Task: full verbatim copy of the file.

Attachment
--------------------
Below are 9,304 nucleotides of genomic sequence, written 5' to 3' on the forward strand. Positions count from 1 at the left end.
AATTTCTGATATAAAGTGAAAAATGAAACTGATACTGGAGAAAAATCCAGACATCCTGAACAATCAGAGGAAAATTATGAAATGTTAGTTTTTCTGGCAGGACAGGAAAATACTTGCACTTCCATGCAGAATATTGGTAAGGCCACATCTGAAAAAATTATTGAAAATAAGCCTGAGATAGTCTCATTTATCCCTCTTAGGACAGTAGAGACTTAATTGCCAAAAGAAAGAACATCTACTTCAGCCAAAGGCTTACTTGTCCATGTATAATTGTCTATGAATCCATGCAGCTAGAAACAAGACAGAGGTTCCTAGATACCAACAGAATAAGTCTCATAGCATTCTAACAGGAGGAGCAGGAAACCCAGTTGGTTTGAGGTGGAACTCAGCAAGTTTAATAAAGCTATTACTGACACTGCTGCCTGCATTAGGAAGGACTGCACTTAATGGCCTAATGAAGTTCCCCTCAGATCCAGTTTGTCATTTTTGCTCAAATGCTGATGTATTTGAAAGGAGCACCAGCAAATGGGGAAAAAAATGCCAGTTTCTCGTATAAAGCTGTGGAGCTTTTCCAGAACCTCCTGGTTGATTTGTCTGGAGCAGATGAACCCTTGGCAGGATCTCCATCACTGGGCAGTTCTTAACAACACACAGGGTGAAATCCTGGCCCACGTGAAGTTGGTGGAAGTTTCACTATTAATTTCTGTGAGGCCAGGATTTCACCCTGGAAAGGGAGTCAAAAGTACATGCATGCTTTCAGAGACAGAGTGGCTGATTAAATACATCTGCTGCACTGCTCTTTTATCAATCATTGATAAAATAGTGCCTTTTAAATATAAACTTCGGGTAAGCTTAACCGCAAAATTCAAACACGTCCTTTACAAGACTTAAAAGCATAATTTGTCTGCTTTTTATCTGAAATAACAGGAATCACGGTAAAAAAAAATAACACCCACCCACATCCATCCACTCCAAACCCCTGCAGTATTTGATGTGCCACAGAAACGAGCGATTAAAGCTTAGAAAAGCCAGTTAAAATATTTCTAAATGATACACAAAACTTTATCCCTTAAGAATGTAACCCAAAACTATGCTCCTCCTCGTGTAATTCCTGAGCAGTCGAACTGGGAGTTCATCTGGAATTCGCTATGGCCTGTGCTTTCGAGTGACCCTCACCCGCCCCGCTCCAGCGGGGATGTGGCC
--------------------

Below are 9,304 nucleotides of genomic sequence, written 5' to 3' on the forward strand. Positions count from 1 at the left end.
AATTTCTGATATAAAGTGAAAAATGAAACTGATACTGGAGAAAAATCCAGACATCCTGAACAATCAGAGGAAAATTATGAAATGTTAGTTTTTCTGGCAGGACAGGAAAATACTTGCACTTCCATGCAGAATATTGGTAAGGCCACATCTGAAAAAATTATTGAAAATAAGCCTGAGATAGTCTCATTTATCCCTCTTAGGACAGTAGAGACTTAATTGCCAAAAGAAAGAACATCTACTTCAGCCAAAGGCTTACTTGTCCATGTATAATTGTCTATGAATCCATGCAGCTAGAAACAAGACAGAGGTTCCTAGATACCAACAGAATAAGTCTCATAGCATTCTAACAGGAGGAGCAGGAAACCCAGTTGGTTTGAGGTGGAACTCAGCAAGTTTAATAAAGCTATTACTGACACTGCTGCCTGCATTAGGAAGGACTGCACTTAATGGCCTAATGAAGTTCCCCTCAGATCCAGTTTGTCATTTTTGCTCAAATGCTGATGTATTTGAAAGGAGCACCAGCAAATGGGGAAAAAAATGCCAGTTTCTCGTATAAAGCTGTGGAGCTTTTCCAGAACCTCCTGGTTGATTTGTCTGGAGCAGATGAACCCTTGGCAGGATCTCCATCACTGGGCAGTTCTTAACAACACACAGGGTGAAATCCTGGCCCACGTGAAGTTGGTGGAAGTTTCACTATTAATTTCTGTGAGGCCAGGATTTCACCCTGGAAAGGGAGTCAAAAGTACATGCATGCTTTCAGAGACAGAGTGGCTGATTAAATACATCTGCTGCACTGCTCTTTTATCAATCATTGATAAAATAGTGCCTTTTAAATATAAACTTCGGGTAAGCTTAACCGCAAAATTCAAACACGTCCTTTACAAGACTTAAAAGCATAATTTGTCTGCTTTTTATCTGAAATAACAGGAATCACGGTAAAAAAAAATAACACCCACCCACATCCATCCACTCCAAACCCCTGCAGTATTTGATGTGCCACAGAAACGAGCGATTAAAGCTTAGAAAAGCCAGTTAAAATATTTCTAAATGATACACAAAACTTTATCCCTTAAGAATGTAACCCAAAACTATGCTCCTCCTCGTGTAATTCCTGAGCAGTCGAACTGGGAGTTCATCTGGAATTCGCTATGGCCTGTGCTTTCGAGTGACCCTCACCCGCCCCGCTCCAGCGGGGATGTGGCC